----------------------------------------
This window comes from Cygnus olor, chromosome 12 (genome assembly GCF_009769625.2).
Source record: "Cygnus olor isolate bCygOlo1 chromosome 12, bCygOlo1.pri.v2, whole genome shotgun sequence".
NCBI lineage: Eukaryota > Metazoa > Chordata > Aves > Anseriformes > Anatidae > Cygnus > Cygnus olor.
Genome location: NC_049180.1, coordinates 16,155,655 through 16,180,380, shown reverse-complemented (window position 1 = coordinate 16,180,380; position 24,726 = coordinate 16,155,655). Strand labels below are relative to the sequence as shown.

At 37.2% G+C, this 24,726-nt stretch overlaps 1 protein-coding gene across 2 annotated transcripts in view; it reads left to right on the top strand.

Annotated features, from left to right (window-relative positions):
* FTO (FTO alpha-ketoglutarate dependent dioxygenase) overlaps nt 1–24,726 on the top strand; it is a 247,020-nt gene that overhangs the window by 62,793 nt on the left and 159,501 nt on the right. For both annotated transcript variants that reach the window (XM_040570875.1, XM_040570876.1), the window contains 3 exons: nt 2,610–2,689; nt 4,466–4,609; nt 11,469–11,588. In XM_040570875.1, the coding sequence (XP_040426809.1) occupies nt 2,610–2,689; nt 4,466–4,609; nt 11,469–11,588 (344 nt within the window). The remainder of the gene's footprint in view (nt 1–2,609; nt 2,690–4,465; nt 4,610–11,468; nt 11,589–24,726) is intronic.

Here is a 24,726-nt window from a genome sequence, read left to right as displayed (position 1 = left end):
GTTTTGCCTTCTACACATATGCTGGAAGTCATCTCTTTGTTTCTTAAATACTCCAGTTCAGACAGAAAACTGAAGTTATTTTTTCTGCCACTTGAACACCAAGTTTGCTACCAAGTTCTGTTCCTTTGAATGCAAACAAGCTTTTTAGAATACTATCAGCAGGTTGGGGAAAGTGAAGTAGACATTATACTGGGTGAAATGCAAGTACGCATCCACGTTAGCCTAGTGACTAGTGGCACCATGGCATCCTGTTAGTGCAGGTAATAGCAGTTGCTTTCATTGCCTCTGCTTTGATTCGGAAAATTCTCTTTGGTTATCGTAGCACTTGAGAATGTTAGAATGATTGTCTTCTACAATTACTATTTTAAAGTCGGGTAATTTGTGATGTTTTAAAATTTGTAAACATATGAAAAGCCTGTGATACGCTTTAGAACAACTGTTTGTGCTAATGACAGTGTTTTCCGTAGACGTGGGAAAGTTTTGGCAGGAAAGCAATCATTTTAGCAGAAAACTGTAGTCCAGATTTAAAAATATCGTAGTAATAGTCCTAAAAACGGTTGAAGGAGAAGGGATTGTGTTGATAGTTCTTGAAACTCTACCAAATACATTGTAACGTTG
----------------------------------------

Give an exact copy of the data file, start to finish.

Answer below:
This window comes from Cygnus olor, chromosome 12 (genome assembly GCF_009769625.2).
Source record: "Cygnus olor isolate bCygOlo1 chromosome 12, bCygOlo1.pri.v2, whole genome shotgun sequence".
NCBI lineage: Eukaryota > Metazoa > Chordata > Aves > Anseriformes > Anatidae > Cygnus > Cygnus olor.
Genome location: NC_049180.1, coordinates 16,155,655 through 16,180,380, shown reverse-complemented (window position 1 = coordinate 16,180,380; position 24,726 = coordinate 16,155,655). Strand labels below are relative to the sequence as shown.

At 37.2% G+C, this 24,726-nt stretch overlaps 1 protein-coding gene across 2 annotated transcripts in view; it reads left to right on the top strand.

Annotated features, from left to right (window-relative positions):
* FTO (FTO alpha-ketoglutarate dependent dioxygenase) overlaps nt 1–24,726 on the top strand; it is a 247,020-nt gene that overhangs the window by 62,793 nt on the left and 159,501 nt on the right. For both annotated transcript variants that reach the window (XM_040570875.1, XM_040570876.1), the window contains 3 exons: nt 2,610–2,689; nt 4,466–4,609; nt 11,469–11,588. In XM_040570875.1, the coding sequence (XP_040426809.1) occupies nt 2,610–2,689; nt 4,466–4,609; nt 11,469–11,588 (344 nt within the window). The remainder of the gene's footprint in view (nt 1–2,609; nt 2,690–4,465; nt 4,610–11,468; nt 11,589–24,726) is intronic.

Here is a 24,726-nt window from a genome sequence, read left to right as displayed (position 1 = left end):
GTTTTGCCTTCTACACATATGCTGGAAGTCATCTCTTTGTTTCTTAAATACTCCAGTTCAGACAGAAAACTGAAGTTATTTTTTCTGCCACTTGAACACCAAGTTTGCTACCAAGTTCTGTTCCTTTGAATGCAAACAAGCTTTTTAGAATACTATCAGCAGGTTGGGGAAAGTGAAGTAGACATTATACTGGGTGAAATGCAAGTACGCATCCACGTTAGCCTAGTGACTAGTGGCACCATGGCATCCTGTTAGTGCAGGTAATAGCAGTTGCTTTCATTGCCTCTGCTTTGATTCGGAAAATTCTCTTTGGTTATCGTAGCACTTGAGAATGTTAGAATGATTGTCTTCTACAATTACTATTTTAAAGTCGGGTAATTTGTGATGTTTTAAAATTTGTAAACATATGAAAAGCCTGTGATACGCTTTAGAACAACTGTTTGTGCTAATGACAGTGTTTTCCGTAGACGTGGGAAAGTTTTGGCAGGAAAGCAATCATTTTAGCAGAAAACTGTAGTCCAGATTTAAAAATATCGTAGTAATAGTCCTAAAAACGGTTGAAGGAGAAGGGATTGTGTTGATAGTTCTTGAAACTCTACCAAATACATTGTAACGTTG